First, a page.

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Irish language books, incendiary publications and racy films among items banned from Northern Ireland prisons during Troubles

An Phoblacht
An Phoblacht

By David O'Dornan

A file on books and films banned from prisons has shown that items glorifying paramilitary violence was the main concern for officials.

A previously marked confidential NIO file on Prisons' Censorship from 1989 which has now been declassified in a release of papers from the Public Records Office of Northern Ireland also showed discussions around access to porn.

An attempt to smuggle in a Bobby Sands book was exposed in the folder, in a memo from the NIO on July 15, 1988.

It said: "It has been drawn to our attention that a book under cover of the title 'A New Book of African Verse' was recently presented for a prisoner at HM Prison, Belfast.

"On examination, however, it was discovered that the original contents of the cover had been removed and had been replaced by a copy of One Day In My Life, by Bobby Sands, a book that is not permitted in prisons.

"We have been advised that the book had been rebound in a very professional manner and that it was only on close examination that the change was detected."

A handwritten note on censorship of videos for viewing by prisoners said that films not permitted at the Maze were "anything which would attract adverse publicity or cause embarrassment if the public knew" - listing examples as raunchy films Nine and a Half Weeks and Electric Blue, as well as horror flick Texas Chainsaw Massacre and Doing Life, which has a hostage scene.

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A memo dated October 1986 said that publications representing "particular problems" included those in Irish.

It said: "Currently publications wholly in Irish are banned while those containing an article or two, e.g certain Irish national daily newspapers are admitted."

It noted that political and current affairs magazines "can pose particular problems" and that there can be "strong personal views on this difficult subject" in relation to porn.

It stated too that paramilitary organisation publications "An Phoblacht/Republican News, Combat and the Starry Plough are barred on the basis of their evident support for violence".

Examples of banned publications in 1989 in the file included Belfast Graves by The National Graves Association who "erect memorials to those 'who have died for Irish Freedom' and the bulk of the book contains pen pictures of IRA 'volunteers'...I consider this whole book to glorify paramilitary violence".

However, Gerry Adams' book A Pathway To Peace was "found to be acceptable for admission" on June 16, 1989, but an issue of Ulster in April 1989 was withheld over an article in support of Milltown massacre killer Michael Stone.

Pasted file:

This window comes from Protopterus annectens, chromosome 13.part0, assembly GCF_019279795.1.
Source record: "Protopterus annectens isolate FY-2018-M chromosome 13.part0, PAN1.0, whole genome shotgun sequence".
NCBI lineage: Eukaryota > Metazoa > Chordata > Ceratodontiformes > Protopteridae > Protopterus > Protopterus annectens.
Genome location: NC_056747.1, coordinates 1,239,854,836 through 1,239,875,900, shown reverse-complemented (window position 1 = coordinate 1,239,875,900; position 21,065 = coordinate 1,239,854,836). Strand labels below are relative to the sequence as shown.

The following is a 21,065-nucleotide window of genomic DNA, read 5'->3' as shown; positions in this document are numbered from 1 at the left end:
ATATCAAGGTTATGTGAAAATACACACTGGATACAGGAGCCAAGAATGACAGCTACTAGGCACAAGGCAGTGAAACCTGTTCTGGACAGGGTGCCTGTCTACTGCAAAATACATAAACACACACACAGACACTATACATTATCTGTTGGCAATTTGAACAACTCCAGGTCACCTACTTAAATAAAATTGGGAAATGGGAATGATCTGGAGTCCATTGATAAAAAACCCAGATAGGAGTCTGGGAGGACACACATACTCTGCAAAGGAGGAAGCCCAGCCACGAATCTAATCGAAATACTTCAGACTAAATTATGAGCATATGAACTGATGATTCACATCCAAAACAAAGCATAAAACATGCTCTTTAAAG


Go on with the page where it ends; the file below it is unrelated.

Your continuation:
A letter headed 'In Praise of Stone' said: "I fully understand the feelings which must have outraged Michael Stone. I clapped with glee when I heard that someone in Ulster had aired my feelings of outrage against a mob of so-called 'mourners'... no doubt he will inspire others, if others so brave can be found."

The assessment also took exception to Stone being referred to as "the loyalist hero", "the brave loyalist" and "Brave Rambo Stone".

A memo dated May 22, 1987, in the file detailed policy regarding porn - after a circular "announced our intention of allowing pornographic publications into the prisons".

Bobby Sands
Bobby Sands

It said the precise wording was "any magazine or publication of a soft pornographic nature if available outside the prison in reputable bookshops and newsagents" but with the caveat that a governor can stop the item if it was "likely to present a threat to good order or discipline".

The memo wrestled with the idea on how to define 'soft porn' making the point regarding one prisoner's magazine request that it "was straightforward - it was undeniably hardcore porn which we do not allow".

It added: "Therefore, anything which is not hardcore porn must be softcore porn, so how is hardcore porn defined?"

The memo, whose author's name is redacted, said officials sought help from the police but they did not have the answer.

It read: "We approached the RUC to find out whether there was some form of guidance used by them to determine what material would be confiscated by them and deemed obscene. They were not much help."

Civil servants later checked out top shelf mags in a newsagent as part of their research, the document revealed, deducing "that these are the types of magazines which are, these days, considered soft pornography."

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